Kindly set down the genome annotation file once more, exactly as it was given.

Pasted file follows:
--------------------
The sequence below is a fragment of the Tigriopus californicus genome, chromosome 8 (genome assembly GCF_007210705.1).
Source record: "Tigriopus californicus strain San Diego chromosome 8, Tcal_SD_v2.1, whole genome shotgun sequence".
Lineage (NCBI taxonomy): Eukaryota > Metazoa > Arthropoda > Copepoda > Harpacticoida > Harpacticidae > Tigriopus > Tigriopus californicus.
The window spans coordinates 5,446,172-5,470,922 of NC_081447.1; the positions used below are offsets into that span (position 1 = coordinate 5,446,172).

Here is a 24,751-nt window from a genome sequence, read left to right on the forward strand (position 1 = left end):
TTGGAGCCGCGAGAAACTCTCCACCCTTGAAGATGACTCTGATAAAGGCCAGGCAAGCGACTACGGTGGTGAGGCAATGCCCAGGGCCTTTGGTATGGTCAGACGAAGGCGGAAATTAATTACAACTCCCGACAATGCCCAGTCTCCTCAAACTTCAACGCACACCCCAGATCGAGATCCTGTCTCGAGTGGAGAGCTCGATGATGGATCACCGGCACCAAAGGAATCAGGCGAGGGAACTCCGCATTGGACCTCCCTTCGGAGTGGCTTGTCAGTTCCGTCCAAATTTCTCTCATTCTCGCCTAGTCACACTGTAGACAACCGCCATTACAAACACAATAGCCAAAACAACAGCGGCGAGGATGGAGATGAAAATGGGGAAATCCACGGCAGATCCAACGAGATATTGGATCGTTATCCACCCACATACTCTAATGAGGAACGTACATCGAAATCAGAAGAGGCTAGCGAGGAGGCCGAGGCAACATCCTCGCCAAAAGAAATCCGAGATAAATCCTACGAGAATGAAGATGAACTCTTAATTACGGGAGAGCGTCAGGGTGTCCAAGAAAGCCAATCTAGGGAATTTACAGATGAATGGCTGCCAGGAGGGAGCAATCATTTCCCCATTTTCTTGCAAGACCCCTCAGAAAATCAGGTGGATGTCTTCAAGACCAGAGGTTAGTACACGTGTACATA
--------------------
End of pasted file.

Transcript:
The sequence below is a fragment of the Tigriopus californicus genome, chromosome 8 (genome assembly GCF_007210705.1).
Source record: "Tigriopus californicus strain San Diego chromosome 8, Tcal_SD_v2.1, whole genome shotgun sequence".
Lineage (NCBI taxonomy): Eukaryota > Metazoa > Arthropoda > Copepoda > Harpacticoida > Harpacticidae > Tigriopus > Tigriopus californicus.
The window spans coordinates 5,446,172-5,470,922 of NC_081447.1; the positions used below are offsets into that span (position 1 = coordinate 5,446,172).

Here is a 24,751-nt window from a genome sequence, read left to right on the forward strand (position 1 = left end):
TTGGAGCCGCGAGAAACTCTCCACCCTTGAAGATGACTCTGATAAAGGCCAGGCAAGCGACTACGGTGGTGAGGCAATGCCCAGGGCCTTTGGTATGGTCAGACGAAGGCGGAAATTAATTACAACTCCCGACAATGCCCAGTCTCCTCAAACTTCAACGCACACCCCAGATCGAGATCCTGTCTCGAGTGGAGAGCTCGATGATGGATCACCGGCACCAAAGGAATCAGGCGAGGGAACTCCGCATTGGACCTCCCTTCGGAGTGGCTTGTCAGTTCCGTCCAAATTTCTCTCATTCTCGCCTAGTCACACTGTAGACAACCGCCATTACAAACACAATAGCCAAAACAACAGCGGCGAGGATGGAGATGAAAATGGGGAAATCCACGGCAGATCCAACGAGATATTGGATCGTTATCCACCCACATACTCTAATGAGGAACGTACATCGAAATCAGAAGAGGCTAGCGAGGAGGCCGAGGCAACATCCTCGCCAAAAGAAATCCGAGATAAATCCTACGAGAATGAAGATGAACTCTTAATTACGGGAGAGCGTCAGGGTGTCCAAGAAAGCCAATCTAGGGAATTTACAGATGAATGGCTGCCAGGAGGGAGCAATCATTTCCCCATTTTCTTGCAAGACCCCTCAGAAAATCAGGTGGATGTCTTCAAGACCAGAGGTTAGTACACGTGTACATA